CAIRO (AP) — Egyptian police arrested at least eight people on Tuesday, including a former lawmaker and key secular activists in the country's 2011 uprising, for their alleged ties to the outlawed Muslim Brotherhood group, authorities said.
The arrests mark the latest in a years-long crackdown by President Abdel-Fattah el-Sissi's government on Islamists, critics and dissent in general.
Last week, Egypt's former President Mohammed Morsi who hailed from the Brotherhood, collapsed and died in a Cairo courtroom during one of his trials.
His death sparked criticism of el-Sissi's government with rights activists accusing it of mistreating Morsi in jail and failing to provide adequate medication, allegations denied by authorities.
Morsi, Egypt's first freely elected president, had been imprisoned since his ouster by the military in 2013, after only one year in power and amid mass protests against his divisive rule.
Tuesday's statement from the Interior Ministry, which oversees the police, said the arrest of Zyad el-Elaimy, the former lawmaker, was part of a raid that targeted at least 19 businesses and economic entities linked to the Brotherhood, which Egypt designated a terrorist group in 2013.
According to rights lawyer Gamal Eid, police arrested el-Elaimy on Tuesday morning in Cairo's Maadi district. A vocal critic of el-Sissi's government, el-Elaimy is a leading member of the secular Egyptian Social Democratic Party. He was a parliament member after the 2011 uprising that toppled autocrat President Hosni Mubarak.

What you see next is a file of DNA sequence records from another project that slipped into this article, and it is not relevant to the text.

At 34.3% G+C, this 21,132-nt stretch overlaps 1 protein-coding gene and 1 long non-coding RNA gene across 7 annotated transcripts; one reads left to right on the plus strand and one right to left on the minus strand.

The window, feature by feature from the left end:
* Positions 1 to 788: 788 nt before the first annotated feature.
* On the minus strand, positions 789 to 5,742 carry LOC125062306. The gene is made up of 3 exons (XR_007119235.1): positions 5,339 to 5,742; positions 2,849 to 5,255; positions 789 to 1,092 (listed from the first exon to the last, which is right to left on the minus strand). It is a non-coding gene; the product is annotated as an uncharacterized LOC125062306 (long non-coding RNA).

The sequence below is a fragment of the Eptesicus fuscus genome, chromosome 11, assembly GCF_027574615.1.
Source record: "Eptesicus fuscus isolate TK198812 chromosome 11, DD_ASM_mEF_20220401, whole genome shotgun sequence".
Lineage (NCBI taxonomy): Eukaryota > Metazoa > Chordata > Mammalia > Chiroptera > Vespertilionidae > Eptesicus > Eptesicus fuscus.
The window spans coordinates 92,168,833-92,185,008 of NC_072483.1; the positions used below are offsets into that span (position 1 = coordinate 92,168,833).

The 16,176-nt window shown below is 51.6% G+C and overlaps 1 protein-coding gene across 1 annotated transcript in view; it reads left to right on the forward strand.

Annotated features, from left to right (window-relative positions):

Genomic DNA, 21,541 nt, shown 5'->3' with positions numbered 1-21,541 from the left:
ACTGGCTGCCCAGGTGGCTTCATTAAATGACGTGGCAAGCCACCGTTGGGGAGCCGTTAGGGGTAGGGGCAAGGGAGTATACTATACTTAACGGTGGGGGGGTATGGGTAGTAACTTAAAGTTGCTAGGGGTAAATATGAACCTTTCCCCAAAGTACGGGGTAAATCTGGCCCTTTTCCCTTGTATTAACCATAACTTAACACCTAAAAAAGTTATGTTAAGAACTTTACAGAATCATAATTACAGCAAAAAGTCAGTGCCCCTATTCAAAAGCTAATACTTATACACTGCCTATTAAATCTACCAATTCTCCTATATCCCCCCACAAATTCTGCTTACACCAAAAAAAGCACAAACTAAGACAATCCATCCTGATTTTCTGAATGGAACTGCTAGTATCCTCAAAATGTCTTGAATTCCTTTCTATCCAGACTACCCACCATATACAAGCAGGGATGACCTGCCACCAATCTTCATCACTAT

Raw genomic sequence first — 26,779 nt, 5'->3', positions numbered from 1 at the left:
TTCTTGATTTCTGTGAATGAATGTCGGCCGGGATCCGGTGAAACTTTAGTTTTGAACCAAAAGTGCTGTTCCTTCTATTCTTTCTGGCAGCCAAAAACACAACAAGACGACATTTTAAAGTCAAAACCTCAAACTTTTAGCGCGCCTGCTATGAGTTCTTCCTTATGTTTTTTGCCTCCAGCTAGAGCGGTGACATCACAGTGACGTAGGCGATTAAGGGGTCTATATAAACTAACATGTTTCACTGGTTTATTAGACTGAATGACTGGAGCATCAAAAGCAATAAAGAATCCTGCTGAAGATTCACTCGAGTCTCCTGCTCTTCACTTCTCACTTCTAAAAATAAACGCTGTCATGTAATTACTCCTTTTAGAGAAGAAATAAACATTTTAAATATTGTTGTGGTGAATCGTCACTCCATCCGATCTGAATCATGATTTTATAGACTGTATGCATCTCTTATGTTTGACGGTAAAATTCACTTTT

Economist Omar el-Shenety and journalists Hossam Monis and Hisham Fouad were also arrested, the ministry said.
Monis was the presidential campaign manager for opposition leader Hamdeen Sabahi, the only candidate who ran against el-Sissi in the 2014 presidential election.
The statement said the detained were collaborating with wanted Brotherhood members in Turkey to plot violence and riots on the anniversary of the June 30 mass protests that led to the military ouster of Morsi from power.
The Egyptian Center for Economic and Social Rights said the detained were questioned by prosecutors later Tuesday.
Morsi, who was known to have diabetes, was often held in solitary confinement and was largely barred from receiving visitors. His family was only allowed to visit three times. While in detention, Morsi continued to appear in court on a range of charges.
Turkish President Recep Tayyip Erdogan, a fierce el-Sissi critic, has claimed that Morsi didn't die of natural causes but was killed. He has also said he believes the United Nations should take up "Morsi's suspicious death." Egyptian authorities deny mistreatment of Morsi and have dismissed Erdogan's claims.